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GCR Books

100 years of hating Arsenal – the club that changed football

Untold Arsenal on Twitter @UntoldArsenal

By Tony Attwood

The resentment that built up with Arsenal’s development in south London and the move to the north extended far beyond the petty jealousy of Tottenham and the desire of local residents in Islington to keep the club out of their borough.

The fact that it was wider came because of a number of issues that Woolwich Arsenal established during their extraordinary existence.

For a start they did show once and for all that under Football League rules there was nothing to stop any club moving anywhere.  Clubs like Tottenham which believed that somehow a place in the Football League was a franchise for the area, which restricted other clubs from moving into the area were shown to be in error.  The League said in 1910 and again in 1913 that they had now rules on the issue.

But this was merely the latest in a series of developments – all of which were innovations and all of which caused offence somewhere.

1.  We took professionalism south – prior to Arsenal’s move into professionalism, the League and pro football was just a midlands and northern thing.

2. We took league football south.  There simply were not any leagues in the south before.  We actually created the first one – and then when that was slow in getting off the ground joined the Football League.

3.  Arsenal survived despite a possible boycott – it was suggested that the local FAs would arrange a boycott of a pro Arsenal team.  Arsenal offered their resignation from the local FAs but the clubs would have none of it.  They wanted a professional Arsenal available to play.

4.  Arsenal established a local rivalry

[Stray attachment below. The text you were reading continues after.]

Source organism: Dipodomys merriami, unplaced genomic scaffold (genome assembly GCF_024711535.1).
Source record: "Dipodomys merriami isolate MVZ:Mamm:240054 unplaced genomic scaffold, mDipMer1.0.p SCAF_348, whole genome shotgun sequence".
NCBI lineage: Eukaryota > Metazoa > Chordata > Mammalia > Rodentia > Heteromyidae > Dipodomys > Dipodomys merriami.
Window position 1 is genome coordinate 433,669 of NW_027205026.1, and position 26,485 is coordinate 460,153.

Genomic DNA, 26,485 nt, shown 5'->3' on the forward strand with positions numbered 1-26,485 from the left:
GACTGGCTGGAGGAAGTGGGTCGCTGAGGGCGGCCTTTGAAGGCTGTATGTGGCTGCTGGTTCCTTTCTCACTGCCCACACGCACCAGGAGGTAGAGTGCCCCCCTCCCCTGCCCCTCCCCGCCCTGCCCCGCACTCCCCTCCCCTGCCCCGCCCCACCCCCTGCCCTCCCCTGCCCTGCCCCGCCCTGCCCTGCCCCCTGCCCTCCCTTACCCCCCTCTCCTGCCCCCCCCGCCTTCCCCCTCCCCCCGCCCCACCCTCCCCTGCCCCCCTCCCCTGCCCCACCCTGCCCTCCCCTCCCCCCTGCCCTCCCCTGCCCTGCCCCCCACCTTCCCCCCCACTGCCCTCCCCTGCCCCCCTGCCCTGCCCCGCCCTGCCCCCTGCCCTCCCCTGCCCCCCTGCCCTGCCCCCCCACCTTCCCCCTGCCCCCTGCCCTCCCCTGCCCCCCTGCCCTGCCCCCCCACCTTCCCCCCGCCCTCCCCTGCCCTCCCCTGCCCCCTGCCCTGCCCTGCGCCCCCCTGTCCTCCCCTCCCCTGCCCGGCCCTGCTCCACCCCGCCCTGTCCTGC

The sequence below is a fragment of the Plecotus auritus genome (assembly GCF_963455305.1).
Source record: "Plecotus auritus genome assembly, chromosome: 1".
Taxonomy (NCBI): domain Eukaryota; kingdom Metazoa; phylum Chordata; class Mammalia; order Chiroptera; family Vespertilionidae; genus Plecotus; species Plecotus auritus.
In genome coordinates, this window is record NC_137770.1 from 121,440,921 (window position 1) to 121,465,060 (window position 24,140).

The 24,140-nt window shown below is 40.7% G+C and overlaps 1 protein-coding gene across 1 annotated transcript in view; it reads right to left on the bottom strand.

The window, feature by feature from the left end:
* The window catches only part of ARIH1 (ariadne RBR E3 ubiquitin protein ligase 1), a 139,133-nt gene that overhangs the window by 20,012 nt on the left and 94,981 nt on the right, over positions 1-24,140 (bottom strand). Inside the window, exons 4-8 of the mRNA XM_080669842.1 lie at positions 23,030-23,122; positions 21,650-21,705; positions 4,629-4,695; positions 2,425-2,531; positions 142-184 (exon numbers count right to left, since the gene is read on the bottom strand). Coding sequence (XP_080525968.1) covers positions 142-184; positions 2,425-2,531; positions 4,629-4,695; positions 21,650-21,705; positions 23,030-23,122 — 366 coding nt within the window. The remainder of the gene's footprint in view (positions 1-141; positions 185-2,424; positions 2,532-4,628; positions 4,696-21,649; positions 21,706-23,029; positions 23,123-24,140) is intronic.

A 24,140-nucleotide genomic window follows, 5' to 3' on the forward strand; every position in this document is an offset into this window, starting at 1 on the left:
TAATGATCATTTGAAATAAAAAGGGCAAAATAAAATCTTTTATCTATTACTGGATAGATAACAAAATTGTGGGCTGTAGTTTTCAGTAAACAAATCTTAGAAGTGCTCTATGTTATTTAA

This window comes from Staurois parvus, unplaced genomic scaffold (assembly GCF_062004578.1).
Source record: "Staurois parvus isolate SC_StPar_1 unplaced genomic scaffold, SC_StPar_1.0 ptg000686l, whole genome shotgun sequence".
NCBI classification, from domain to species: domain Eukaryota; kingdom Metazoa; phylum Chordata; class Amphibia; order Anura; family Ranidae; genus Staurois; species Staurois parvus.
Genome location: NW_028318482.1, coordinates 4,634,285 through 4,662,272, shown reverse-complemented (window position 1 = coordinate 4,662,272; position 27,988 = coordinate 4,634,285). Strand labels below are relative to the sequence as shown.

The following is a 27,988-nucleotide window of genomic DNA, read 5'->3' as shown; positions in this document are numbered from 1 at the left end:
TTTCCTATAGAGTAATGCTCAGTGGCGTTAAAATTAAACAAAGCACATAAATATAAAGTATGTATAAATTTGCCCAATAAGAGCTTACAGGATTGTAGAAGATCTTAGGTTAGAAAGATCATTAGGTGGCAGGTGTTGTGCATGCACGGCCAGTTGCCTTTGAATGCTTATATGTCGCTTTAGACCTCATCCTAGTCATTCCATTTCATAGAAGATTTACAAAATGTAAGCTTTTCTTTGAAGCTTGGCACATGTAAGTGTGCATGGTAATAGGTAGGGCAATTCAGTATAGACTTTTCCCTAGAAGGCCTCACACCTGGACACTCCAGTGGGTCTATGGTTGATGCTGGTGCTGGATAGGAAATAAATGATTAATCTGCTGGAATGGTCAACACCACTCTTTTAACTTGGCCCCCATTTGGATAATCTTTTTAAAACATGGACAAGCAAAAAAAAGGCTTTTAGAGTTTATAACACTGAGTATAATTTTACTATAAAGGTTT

Before Arsenal moved to under 3 miles from Tottenham’s ground there were no very local rivalries in England.  Yes there were teams in the same city, but few really as close and intense as this one.  Liverpool and Everton were there, but otherwise not many others.  We made local rivalry a thing that existed outside of Merseyside.

5.  We set the local authority straight – football could be a benefit to the local community.  Within a couple of weeks of Highbury opening, Islington Borough Council were backing down, and recognising the benefits of a local team.

6.  Arsenal fought corruption. While Tottenham allege the opposite in fact Arsenal exposed the corruption of Liverpool with its match fixing in 1913 and 1915.

7.  Arsenal set up the first Southern League.  It didn’t get off the ground – but it was close, and a couple of years later, a real alternative to the Football League sprang up.

8.  Arsenal recognised travelling support – we had away supporters before virtually anyone else.

9.  Arsenal started the season ticket idea.

10.  And above all Arsenal established the notion of the flexibility of the ground’s position.  Just because a ground started in one place it did not mean it could not move.

Now one might think that these innovations would be welcomed by football – but not a bit of it.  Football had for years been conservative – and changes of the wholesale nature introduced by Arsenal brought resentment.

Just how far that went will be seen in the next article in this series.

3 comments to 100 years of hating Arsenal – the club that changed football

  • The appointment of an Arsenal director, George Leavey, in 1901 as the first representative of a Southern club on the Football League Management Committee might have caused some jealousy. Mainly because he was a fervent advocate of inclusion of the Southern League clubs and the increased number of clubs in the Football League.

  • I’ve read a newspaper report where he put forward this proposal. He proposed that the Football League and Southern League merge. Two divisions would be formed with the top teams from each league in Division 1 and the other teams in Division 2.

    Why he put this forward I don’t know as his proposal had Arsenal in Division 2 and Tottenham in Division 1!

  • He made two proposals: first, an elargement of the Division 1 to 20 clubs and second, a Southern-based section for the lower division. In May 1900 he had organised an informal meeting between representatives of the two leagues, but both proposals were rejected.

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